The Chians, Corkyraeans and Lesbians supplied shipping.
Archidamos forces which entered Attica consisted from about 60,000 to
100,000 men and at the beginning he tried unsuccessful attacks upon
the fortress of Oenoe, on mount Kithairon, failing to take it. He then
marched towards Eleusis, where he arrived at the middle of June 431
BC. After ravaging the Thracian plain he encamped at Acharnae, seven
miles from Athens. In the meantime the Athenians had collected the population
within the walls and had sent all the animals to Euboea. Archidamos
evacuated Attica at the end of July and his army was dismantled immediately.
Upon his departure the Athenians at the end of September, attacked Megara
which they ravaged totally.
At the spring of 430 BC, Archidamos again invaded Attica, but in the
meantime the plague had broken out in Athens. The Lacedaemonians with
greater force ravaged all the neighborhood of Athens marching as far
as the mines of Laurium. In their turn Athenians, with 100 triremes
under the command of Knemos devastated the island of Zakynthos.
At the third year of the war (429 BC) Archidamos marched towards the
city of Plataea and demanded to hand him over the city and their land
properties, promising that after the war everything would be restored
to them. The majority of Plataeans were in favor of the proposal, but
Athenians exhorted them to hold out promising them assistance. After
their refusal, Archidamos surrounded the small city of Plataea and the
famous siege started. For three months Spartans tried everything to
conquer the city but without success. They then decided to blockade
and starve the population. The double walls of Plataea build by the
SpartansFor this they surrounded Plataea with a double wall, but even
this measure had no success. After two years, when the provisions of
Plataea started to run short, 212 men escaped in a stormy December night.
The rest of the population surrendered in 427 BC. They were put in trial
before five Spartan judges and executed. The town of Plataea was transferred
to Thebes, who after a few months destroyed all the private houses to
In the fourth and fifth year of the war Spartans again invaded Attica.
In the sixth year of the war (426 BC) the Spartans did not invade Attica.
A series of severe earthquakes and floods occurred in various parts
of Greece. At Athens the plaque reappeared.
During the seventh year of the war the Lacedaemonian army under the
command of Agis invaded Attica, but only for the sort time of fifteen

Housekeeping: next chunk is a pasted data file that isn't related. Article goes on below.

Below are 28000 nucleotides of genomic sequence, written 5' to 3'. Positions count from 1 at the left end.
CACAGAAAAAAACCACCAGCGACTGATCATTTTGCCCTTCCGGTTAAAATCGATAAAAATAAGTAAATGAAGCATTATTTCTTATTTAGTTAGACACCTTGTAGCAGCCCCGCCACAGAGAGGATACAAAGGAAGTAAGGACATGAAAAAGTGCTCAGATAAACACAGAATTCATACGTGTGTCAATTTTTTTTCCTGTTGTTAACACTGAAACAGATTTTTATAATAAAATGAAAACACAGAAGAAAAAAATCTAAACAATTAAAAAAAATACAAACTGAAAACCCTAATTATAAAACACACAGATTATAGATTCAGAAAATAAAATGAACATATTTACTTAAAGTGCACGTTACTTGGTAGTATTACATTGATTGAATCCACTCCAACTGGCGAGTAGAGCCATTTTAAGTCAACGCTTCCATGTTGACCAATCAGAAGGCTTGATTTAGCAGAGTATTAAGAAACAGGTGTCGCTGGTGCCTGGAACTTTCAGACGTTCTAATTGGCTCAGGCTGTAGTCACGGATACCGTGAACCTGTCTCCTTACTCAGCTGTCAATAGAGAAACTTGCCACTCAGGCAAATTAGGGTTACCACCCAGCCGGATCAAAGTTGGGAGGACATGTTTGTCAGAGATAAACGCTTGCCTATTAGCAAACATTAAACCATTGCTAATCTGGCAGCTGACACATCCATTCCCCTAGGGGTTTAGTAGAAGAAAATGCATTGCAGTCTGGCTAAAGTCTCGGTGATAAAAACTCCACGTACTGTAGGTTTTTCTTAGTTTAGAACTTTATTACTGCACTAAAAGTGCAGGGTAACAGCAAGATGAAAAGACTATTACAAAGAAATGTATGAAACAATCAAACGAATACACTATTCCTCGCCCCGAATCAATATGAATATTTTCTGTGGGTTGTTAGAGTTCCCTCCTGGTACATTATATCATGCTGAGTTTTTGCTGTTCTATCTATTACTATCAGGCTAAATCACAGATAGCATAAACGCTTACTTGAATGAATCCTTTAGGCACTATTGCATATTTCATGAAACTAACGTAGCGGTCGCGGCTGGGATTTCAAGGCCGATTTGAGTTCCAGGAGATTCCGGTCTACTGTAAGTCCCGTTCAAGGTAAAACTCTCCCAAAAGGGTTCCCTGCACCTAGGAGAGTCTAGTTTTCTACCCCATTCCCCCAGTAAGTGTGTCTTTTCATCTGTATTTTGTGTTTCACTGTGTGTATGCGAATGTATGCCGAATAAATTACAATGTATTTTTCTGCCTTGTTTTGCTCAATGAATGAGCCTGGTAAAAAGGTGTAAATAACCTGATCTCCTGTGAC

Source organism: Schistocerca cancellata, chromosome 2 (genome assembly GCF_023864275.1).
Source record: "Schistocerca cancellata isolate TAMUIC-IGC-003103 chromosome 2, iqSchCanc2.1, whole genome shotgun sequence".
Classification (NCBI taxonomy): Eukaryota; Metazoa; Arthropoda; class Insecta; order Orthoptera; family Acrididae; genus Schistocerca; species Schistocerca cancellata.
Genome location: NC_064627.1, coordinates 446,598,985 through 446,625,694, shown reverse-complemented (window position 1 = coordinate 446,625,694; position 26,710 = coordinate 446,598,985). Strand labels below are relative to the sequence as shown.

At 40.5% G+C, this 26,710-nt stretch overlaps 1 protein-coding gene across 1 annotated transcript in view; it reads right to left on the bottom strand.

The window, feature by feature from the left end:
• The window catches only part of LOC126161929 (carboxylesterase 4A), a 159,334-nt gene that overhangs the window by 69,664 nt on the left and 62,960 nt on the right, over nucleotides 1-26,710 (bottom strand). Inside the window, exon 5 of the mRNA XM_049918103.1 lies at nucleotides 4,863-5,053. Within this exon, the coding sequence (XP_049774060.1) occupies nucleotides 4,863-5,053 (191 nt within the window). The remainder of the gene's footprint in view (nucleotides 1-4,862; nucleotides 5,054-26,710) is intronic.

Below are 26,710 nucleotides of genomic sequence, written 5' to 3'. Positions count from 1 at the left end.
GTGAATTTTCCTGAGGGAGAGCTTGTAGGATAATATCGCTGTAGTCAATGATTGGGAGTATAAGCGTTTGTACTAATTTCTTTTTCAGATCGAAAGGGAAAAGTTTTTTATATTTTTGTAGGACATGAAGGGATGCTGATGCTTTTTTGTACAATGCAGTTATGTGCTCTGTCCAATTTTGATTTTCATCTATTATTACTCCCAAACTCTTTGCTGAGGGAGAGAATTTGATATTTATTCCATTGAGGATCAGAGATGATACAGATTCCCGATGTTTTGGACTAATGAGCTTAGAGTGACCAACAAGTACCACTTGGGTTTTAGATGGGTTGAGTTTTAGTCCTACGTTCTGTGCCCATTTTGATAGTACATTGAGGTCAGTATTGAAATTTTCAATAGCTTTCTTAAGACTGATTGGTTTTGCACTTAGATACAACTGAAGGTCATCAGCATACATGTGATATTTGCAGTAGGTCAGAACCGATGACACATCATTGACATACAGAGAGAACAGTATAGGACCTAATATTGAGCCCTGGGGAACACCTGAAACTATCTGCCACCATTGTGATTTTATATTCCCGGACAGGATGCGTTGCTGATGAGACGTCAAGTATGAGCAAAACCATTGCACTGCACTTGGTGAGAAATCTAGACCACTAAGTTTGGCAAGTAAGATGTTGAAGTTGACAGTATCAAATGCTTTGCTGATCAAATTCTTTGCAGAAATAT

days. Agis was recalled and marched towards Pylos, because the Athenians
had established a military post at Pylos in Messenia. The Peloponnesian
fleet that was in Corkyra under the command of Thrasymelidas, was also
ordered to sail to Pylos. Thrasymelidas on arriving at Pylos with his
fleet, he occupied the small but densely wooded island of Sfacteria
with four hundred and twenty hoplites and their helots. Part of these
men, two hundred and ninety-two, among them many belonging to chief
families, were later captured by the Athenian Kleon and brought to Athens
in chains, the rest had been killed after a severe conflict on the islet.
The event surprised the Hellenic world who knew that Spartans never
surrendered. Sparta was now in a bad position. The Messenians from Pylos
together with the runaway helots were able to plunder the country, also
Sparta could not invade Attica, knowing that the captured men would
put immediately to death.
The eighth year of the war (424 BC) was disastrous for Athens. They
defeated at the battle of Delium, by the Thebans. They also lost Thrace.
After all these Athenians seriously considered the proposals for peace
At the same year one of the biggest crimes, committed in ancient Greece,
occurred. Sparta pretending to give liberty to the most worthy Helots,
who had fought bravely, selected two thousand of the best men and after
honoring them and crowning them with garlands at a ceremony, slain them
by secret orders from the Ephors. The reason being, that Sparta felt
threatened from their increased power.
In the ninth year of the war (423 BC) a truce was signed for a year,
on which a permanent peace would be prepared. But the negotiations were
interrupted two days after the signing of the truce, when Athenians
learned that Scione had revolted and was under the command of Brasidas.